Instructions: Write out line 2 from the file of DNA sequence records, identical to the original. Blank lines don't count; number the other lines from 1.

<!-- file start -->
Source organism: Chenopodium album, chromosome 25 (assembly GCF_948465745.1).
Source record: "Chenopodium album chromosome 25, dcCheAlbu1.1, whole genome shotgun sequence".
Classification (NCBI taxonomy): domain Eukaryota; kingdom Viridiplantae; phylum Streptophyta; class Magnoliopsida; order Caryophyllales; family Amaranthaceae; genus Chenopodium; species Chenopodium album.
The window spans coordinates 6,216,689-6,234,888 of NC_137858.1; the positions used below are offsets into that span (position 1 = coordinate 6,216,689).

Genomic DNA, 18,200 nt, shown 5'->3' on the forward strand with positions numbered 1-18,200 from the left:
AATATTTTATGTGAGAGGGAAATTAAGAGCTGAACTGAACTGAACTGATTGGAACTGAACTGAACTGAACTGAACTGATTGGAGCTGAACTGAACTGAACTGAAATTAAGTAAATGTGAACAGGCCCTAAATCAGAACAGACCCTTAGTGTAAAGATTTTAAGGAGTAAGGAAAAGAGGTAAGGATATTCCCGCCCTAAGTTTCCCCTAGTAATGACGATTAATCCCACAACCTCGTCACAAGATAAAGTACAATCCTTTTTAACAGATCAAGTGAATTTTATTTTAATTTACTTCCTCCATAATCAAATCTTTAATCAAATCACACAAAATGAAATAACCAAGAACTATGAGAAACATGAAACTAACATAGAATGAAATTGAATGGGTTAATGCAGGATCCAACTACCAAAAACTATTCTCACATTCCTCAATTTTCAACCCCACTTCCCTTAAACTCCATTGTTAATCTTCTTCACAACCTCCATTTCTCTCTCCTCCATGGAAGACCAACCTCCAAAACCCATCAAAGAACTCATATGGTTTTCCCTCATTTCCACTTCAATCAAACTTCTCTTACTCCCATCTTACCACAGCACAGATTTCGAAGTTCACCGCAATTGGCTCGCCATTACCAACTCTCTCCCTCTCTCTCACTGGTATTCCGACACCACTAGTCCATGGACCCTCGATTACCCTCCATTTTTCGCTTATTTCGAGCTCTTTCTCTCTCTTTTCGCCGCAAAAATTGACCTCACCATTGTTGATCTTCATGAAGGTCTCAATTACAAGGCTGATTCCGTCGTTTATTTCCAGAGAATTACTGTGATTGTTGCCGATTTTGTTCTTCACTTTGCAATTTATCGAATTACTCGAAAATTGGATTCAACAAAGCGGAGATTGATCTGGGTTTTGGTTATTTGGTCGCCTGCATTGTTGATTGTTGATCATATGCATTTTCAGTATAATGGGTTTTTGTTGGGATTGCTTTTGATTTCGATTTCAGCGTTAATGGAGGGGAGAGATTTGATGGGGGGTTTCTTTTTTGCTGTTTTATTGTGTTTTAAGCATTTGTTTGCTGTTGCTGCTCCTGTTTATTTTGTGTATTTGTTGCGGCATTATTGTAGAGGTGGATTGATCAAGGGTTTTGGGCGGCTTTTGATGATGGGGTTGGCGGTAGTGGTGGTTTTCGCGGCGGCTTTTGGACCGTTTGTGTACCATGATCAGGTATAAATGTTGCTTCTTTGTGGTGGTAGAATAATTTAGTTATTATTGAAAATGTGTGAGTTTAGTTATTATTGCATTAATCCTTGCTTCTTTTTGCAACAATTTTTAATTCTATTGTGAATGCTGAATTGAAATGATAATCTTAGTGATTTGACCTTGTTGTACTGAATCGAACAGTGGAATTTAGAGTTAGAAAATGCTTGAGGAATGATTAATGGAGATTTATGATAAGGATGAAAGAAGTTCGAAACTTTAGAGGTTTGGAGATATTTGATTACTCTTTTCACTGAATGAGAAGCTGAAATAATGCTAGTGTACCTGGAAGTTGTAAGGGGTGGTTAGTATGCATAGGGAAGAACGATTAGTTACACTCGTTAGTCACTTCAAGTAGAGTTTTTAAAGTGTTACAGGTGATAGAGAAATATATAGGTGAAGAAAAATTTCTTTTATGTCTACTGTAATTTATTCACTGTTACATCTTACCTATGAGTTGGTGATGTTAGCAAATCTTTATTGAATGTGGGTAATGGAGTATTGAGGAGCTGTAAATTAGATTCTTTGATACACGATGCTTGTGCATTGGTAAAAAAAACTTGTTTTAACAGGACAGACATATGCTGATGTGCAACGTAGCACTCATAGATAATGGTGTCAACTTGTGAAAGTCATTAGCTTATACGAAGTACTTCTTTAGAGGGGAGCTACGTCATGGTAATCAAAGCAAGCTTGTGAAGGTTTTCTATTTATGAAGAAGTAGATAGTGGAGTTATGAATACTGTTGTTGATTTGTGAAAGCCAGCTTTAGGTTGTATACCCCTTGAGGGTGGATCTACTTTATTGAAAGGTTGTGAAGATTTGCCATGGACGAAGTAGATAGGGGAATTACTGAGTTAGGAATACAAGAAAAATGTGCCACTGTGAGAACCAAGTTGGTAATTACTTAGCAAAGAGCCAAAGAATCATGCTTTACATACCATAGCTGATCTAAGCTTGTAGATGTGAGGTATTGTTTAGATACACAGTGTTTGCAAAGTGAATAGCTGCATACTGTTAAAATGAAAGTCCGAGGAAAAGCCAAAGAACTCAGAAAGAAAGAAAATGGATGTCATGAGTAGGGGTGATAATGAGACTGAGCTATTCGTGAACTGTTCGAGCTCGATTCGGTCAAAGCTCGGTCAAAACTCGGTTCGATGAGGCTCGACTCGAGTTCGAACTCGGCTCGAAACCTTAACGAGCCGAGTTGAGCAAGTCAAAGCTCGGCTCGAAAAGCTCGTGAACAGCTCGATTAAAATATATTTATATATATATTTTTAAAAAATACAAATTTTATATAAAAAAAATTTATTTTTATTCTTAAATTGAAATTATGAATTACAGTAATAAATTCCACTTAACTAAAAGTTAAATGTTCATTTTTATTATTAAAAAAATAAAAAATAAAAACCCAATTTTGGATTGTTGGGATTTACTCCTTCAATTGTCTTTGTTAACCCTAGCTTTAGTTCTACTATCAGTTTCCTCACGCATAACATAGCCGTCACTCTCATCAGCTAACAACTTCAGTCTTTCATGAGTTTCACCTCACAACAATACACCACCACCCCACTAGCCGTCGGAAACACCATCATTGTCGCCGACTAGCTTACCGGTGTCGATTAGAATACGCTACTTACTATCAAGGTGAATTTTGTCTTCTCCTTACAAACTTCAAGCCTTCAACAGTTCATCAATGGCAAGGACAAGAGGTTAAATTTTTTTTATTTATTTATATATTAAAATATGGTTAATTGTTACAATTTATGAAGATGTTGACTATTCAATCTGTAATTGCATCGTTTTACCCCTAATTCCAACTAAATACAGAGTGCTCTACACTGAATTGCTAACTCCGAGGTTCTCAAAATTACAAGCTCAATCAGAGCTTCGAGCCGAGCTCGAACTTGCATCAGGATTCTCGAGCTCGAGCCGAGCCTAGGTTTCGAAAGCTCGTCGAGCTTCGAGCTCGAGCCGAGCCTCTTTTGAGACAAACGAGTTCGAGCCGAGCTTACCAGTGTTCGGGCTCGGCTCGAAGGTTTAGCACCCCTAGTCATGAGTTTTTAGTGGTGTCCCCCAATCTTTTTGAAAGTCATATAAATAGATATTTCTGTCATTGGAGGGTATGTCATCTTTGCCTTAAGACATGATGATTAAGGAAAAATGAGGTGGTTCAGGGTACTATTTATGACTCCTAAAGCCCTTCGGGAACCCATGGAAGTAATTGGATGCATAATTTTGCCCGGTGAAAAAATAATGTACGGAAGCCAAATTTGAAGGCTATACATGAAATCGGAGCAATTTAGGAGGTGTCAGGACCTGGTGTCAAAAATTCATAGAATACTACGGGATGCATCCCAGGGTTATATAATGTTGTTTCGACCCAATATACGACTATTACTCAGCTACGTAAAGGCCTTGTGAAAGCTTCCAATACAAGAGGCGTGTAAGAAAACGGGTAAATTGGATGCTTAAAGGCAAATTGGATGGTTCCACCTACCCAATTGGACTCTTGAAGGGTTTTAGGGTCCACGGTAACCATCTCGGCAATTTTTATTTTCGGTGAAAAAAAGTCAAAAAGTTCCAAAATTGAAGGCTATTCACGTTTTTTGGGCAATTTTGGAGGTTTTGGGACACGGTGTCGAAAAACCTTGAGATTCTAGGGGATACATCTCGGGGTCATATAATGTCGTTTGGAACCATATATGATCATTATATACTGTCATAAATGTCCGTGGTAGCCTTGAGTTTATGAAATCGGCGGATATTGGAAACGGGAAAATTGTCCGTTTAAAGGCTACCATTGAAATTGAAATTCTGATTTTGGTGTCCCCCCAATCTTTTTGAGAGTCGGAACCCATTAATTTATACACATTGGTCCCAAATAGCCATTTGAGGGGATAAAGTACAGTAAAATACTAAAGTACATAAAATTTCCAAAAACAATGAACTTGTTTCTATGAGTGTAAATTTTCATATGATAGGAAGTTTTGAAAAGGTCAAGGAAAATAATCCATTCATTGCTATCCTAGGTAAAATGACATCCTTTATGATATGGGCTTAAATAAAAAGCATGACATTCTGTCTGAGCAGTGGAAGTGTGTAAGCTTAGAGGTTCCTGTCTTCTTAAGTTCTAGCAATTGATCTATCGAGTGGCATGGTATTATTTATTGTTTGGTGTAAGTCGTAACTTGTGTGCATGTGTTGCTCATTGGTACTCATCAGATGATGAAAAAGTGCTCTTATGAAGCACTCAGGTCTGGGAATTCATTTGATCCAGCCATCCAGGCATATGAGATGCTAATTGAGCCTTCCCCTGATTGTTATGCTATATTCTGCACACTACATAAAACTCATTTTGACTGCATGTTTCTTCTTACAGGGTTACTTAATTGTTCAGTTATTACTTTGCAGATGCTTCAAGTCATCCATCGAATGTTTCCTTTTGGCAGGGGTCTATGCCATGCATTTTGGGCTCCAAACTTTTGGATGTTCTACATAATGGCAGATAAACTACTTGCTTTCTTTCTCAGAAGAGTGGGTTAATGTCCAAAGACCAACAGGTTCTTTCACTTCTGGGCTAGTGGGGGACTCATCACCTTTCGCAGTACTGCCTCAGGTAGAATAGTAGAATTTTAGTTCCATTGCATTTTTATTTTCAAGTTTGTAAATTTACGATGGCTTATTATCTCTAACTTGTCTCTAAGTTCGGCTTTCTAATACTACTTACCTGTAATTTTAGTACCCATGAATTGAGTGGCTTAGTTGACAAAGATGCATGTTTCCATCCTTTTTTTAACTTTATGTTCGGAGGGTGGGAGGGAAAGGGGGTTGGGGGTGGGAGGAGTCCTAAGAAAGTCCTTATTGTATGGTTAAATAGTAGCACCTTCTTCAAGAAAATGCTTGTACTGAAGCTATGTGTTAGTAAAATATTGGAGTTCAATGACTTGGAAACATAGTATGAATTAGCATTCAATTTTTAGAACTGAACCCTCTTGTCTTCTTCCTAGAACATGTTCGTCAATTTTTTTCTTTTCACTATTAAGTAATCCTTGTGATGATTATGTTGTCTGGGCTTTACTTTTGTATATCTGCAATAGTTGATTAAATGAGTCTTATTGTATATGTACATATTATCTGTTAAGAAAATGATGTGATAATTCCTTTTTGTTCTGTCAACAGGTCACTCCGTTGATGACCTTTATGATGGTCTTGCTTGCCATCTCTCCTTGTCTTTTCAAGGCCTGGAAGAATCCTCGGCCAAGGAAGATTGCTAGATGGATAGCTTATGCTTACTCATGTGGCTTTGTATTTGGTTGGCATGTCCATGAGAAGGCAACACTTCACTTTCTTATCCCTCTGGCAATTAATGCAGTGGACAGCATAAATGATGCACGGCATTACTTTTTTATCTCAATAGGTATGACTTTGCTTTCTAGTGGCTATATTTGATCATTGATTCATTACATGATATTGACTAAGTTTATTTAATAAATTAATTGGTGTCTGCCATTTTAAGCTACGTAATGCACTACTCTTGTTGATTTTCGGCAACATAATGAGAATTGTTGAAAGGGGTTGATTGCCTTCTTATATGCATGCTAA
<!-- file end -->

Source record: "Chenopodium album chromosome 25, dcCheAlbu1.1, whole genome shotgun sequence".